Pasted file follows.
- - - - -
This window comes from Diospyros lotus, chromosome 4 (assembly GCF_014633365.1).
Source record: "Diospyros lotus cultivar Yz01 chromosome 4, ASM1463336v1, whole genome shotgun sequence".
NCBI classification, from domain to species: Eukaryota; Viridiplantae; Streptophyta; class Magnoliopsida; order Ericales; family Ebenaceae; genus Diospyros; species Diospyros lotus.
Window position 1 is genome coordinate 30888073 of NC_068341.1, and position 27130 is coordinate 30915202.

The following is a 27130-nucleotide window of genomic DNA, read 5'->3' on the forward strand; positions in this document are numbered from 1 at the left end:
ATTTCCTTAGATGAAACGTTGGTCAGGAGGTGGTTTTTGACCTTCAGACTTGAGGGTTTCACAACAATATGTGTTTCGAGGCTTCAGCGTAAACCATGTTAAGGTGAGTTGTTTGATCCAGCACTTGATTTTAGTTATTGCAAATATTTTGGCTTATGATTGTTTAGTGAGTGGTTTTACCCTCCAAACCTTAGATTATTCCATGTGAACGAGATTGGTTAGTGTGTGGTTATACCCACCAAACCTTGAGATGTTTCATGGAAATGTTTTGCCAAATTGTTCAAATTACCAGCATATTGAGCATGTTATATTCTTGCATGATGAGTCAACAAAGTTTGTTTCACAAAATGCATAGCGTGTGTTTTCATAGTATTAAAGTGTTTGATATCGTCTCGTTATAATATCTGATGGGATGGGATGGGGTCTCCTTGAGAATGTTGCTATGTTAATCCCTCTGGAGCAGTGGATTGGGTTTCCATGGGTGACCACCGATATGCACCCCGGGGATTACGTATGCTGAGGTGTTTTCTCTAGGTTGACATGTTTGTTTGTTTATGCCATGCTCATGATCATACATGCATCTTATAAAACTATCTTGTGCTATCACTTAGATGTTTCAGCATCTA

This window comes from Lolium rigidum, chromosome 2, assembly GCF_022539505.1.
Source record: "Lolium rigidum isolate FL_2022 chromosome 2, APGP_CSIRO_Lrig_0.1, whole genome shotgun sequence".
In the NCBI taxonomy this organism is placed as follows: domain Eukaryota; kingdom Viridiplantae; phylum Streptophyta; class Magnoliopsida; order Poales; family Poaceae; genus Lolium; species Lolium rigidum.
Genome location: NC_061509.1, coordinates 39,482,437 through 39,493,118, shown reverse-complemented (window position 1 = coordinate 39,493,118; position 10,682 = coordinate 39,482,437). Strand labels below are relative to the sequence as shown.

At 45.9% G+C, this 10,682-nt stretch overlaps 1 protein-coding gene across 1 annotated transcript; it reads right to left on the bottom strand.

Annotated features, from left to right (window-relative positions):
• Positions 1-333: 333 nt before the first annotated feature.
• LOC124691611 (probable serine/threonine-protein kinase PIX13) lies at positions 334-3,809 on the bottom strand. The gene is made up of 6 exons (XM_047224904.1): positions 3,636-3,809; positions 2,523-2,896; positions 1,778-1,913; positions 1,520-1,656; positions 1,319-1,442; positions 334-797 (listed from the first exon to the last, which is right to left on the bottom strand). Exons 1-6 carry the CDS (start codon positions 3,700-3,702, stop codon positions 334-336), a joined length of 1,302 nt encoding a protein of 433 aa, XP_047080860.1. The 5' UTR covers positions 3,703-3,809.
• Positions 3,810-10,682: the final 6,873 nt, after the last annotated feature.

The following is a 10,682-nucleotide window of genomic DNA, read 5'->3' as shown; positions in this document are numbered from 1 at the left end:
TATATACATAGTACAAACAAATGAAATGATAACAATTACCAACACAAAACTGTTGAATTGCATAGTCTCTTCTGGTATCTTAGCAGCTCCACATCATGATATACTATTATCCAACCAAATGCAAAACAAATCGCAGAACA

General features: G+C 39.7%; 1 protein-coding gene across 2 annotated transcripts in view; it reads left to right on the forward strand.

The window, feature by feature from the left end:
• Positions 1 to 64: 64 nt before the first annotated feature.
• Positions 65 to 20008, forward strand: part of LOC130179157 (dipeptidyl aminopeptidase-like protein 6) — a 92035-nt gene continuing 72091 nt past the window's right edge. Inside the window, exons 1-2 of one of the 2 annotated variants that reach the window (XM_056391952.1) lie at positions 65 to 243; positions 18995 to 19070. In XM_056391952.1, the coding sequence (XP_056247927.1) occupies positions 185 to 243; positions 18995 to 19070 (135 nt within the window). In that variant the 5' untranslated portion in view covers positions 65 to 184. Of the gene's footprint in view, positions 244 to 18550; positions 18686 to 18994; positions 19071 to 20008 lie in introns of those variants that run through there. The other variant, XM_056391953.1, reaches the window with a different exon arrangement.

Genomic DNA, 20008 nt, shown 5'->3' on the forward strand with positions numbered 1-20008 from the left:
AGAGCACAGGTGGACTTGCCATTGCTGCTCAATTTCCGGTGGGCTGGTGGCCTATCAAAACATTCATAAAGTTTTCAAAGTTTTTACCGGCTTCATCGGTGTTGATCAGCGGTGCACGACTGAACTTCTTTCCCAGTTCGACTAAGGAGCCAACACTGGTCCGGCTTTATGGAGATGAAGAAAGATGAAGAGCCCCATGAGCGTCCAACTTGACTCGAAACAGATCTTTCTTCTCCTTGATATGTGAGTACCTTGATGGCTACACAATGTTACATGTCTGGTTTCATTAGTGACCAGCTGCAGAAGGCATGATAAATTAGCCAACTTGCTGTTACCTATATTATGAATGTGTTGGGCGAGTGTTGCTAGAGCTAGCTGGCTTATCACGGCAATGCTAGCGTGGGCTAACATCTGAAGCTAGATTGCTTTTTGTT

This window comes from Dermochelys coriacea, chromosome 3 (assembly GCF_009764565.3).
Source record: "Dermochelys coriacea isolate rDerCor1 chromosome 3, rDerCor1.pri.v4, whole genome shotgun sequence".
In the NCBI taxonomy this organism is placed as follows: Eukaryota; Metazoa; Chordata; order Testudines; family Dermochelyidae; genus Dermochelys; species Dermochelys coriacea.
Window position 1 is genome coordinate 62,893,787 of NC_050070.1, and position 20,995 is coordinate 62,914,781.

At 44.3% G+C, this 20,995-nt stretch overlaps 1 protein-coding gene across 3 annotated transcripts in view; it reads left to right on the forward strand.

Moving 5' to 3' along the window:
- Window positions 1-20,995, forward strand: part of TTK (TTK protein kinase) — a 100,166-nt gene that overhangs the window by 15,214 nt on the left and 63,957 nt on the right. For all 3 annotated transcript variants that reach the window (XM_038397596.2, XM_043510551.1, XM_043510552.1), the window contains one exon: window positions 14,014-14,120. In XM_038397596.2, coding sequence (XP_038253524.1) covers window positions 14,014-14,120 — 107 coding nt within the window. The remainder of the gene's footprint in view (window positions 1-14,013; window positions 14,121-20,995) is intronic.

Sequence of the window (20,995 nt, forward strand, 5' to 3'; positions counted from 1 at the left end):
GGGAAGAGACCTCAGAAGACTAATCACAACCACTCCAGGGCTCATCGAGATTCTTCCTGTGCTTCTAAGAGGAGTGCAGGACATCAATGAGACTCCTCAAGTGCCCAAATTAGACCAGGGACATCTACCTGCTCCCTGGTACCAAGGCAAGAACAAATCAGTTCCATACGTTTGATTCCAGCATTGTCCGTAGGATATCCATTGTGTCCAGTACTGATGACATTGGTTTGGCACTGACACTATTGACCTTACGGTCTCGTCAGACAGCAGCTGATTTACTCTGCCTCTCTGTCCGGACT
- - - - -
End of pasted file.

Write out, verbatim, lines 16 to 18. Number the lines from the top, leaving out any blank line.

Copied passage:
The following is a 10,682-nucleotide window of genomic DNA, read 5'->3' as shown; positions in this document are numbered from 1 at the left end:
TATATACATAGTACAAACAAATGAAATGATAACAATTACCAACACAAAACTGTTGAATTGCATAGTCTCTTCTGGTATCTTAGCAGCTCCACATCATGATATACTATTATCCAACCAAATGCAAAACAAATCGCAGAACA

General features: G+C 39.7%; 1 protein-coding gene across 2 annotated transcripts in view; it reads left to right on the forward strand.